The Three Questions
A gentleman interested in starting his own trucking company to haul water in the oil patch asked three very good questions:
1. Who is the customer?
2. Where do you take the bad water?
3. Where do you get the good water?
The Good Water
The good water, i.e. fresh water, comes from the usual sources: Rivers, ponds, streams, or even (on occasion) from city water outlets.
That said, there is no greater challenge for any oil company than the task of securing access to adequate fresh water sources for drilling operations. It takes a lot of fresh water to run a drill bit a couple of miles down into the Earth, and quite often both individuals and governmental entities who can throw roadblocks in the way…do just that.
Any trucker hauling fresh water to drilling rigs will “pull” water from only those sources authorized for his company to use–or face the consequences. Likewise, those sources may change from day to day. Examples from my own past employment (as a driver being instructed by the dispatcher) include:
–ABC or XYZ pond.
–ABC or XYZ set of frac tanks, where other drivers have previously filled the tanks from “root” sources such as a pond or river.
–#123 City Outlet.
–Such and Such Creek at This or That specific location.
–Big Bad River at This or That specific location.
Or not. Today’s approved “pulling” location may be tomorrow’s prohibited access.
The Bad Water
Bad Water is a term you don’t hear much in the patch. However, production water does need to be disposed of in a responsible way. Production water is the water that comes out of a completed well once the well is up and running, pumping crude oil (or natural gas) out of the ground. It can be nasty.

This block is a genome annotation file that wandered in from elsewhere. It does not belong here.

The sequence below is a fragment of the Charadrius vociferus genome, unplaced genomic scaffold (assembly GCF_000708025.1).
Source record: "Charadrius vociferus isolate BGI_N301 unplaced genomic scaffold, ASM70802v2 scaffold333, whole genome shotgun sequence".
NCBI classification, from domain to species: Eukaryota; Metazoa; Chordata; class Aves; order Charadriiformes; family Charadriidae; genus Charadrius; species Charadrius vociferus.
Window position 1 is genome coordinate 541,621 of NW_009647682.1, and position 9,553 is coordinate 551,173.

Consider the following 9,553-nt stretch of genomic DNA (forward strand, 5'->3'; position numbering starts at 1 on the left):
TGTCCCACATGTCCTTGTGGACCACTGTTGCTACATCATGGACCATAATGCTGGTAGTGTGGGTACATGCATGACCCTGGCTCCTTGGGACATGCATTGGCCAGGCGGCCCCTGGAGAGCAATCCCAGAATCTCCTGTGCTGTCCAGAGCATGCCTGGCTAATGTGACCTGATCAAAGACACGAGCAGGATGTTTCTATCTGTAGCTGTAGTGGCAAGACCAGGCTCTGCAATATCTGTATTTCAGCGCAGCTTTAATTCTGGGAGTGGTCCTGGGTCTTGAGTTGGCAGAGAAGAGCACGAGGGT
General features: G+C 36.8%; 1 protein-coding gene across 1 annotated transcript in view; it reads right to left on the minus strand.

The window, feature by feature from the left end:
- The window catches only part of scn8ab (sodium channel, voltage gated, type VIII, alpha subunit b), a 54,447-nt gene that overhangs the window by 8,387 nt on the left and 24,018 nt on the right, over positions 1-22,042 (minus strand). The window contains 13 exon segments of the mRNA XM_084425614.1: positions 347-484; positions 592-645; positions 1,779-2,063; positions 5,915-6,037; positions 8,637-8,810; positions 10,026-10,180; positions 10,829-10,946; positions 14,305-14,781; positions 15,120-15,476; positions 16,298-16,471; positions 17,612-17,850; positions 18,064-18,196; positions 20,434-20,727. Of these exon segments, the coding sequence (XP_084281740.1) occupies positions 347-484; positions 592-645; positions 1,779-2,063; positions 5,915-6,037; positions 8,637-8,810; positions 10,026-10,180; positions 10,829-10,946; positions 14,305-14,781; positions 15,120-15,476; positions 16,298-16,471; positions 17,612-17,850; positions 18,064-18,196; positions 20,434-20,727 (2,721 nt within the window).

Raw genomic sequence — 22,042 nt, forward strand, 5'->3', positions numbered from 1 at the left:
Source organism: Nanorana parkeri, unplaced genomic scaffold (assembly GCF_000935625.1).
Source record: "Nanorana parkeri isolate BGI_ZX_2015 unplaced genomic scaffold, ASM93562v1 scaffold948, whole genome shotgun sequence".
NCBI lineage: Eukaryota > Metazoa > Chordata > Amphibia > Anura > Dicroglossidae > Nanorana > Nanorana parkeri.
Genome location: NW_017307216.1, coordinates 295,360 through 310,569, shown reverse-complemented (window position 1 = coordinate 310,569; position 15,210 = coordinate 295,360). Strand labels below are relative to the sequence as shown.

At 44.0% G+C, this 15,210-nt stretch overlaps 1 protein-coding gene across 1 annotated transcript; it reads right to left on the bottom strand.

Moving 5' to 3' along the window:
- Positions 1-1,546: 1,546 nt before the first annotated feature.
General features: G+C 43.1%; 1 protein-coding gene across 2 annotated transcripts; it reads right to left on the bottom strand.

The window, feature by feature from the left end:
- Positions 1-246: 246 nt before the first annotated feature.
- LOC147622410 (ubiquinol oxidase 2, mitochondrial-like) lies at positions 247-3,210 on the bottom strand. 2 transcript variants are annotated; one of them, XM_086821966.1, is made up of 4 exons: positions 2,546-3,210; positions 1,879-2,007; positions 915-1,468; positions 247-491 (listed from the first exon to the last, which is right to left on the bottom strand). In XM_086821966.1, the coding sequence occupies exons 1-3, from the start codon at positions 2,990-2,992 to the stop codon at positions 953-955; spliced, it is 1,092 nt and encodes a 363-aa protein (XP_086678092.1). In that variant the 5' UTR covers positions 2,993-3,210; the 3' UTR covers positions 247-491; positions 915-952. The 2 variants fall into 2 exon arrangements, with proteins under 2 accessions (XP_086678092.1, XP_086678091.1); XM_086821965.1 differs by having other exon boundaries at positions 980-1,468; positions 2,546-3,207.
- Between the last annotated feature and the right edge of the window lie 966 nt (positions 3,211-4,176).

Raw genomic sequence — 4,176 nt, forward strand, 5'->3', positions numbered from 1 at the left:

Hint: Do not drink this stuff!
Bonus Hint: Do not flick your Bic anywhere NEAR this stuff. Unless you enjoy being “flashed”, having an explosion blow you clear off the top of a tank and the skin off the front of your face. Which one young genius did on the Roan Plateau in Colorado during the time of my employment in that area. Twice. No I.Q. test has been administered to the company that failed to fire him after the first time.
The usual steps in disposal include:
1. From the wellhead, the water flows into onsite tanks for short term holding.
2. Tanker trucks haul the water from those tanks to a lined storage pit for temporary storage. The drivers who perform this service require specialized training to do this correctly; incompetence in transferring production water from on-pad holding tanks will produce a whole host of problems. Each and every load of water pulled from each and every tank is measured and recorded in considerable detail.
The storage pit applicable to a particular well will usually be located within a fifteen mile radius (or less) from the well location.
3. Other tanker trucks then reload the “bad water” from the storage pits and haul it to licensed disposal facilities–which are gigantic “pit farms” capable of handling enormous amounts of water. The disposal facility may be located 100 miles or more distant from the temporary storage. Due to the much longer driving times between loading and unloading, many more trucks are required to empty the temporary storage pits than were required to fill them…but these drivers do not need as much training.
The Customer is the oil company responsible for any given oil well location, either during the drilling process or after. While a new hole is being drilled, the contact person is in most cases the “company hand” who lives on location and supervises the overall drilling operation (which is done by a specialty drilling company contracted to the oil company).
Some operations leave the choice of water haulers to the man who sees them at work daily (the onsite company hand) while others go for overall contracts decided by distant corporate offices. Either way, the man bossing the drilling rig pad can tell you who to see…and he’ll be the fellow signing off on your paperwork when you start delivering loads.
The company hand can make you or break you, so be nice!
Even if he’s not. Especially if he’s not. The paycheck you save will most certainly be your own.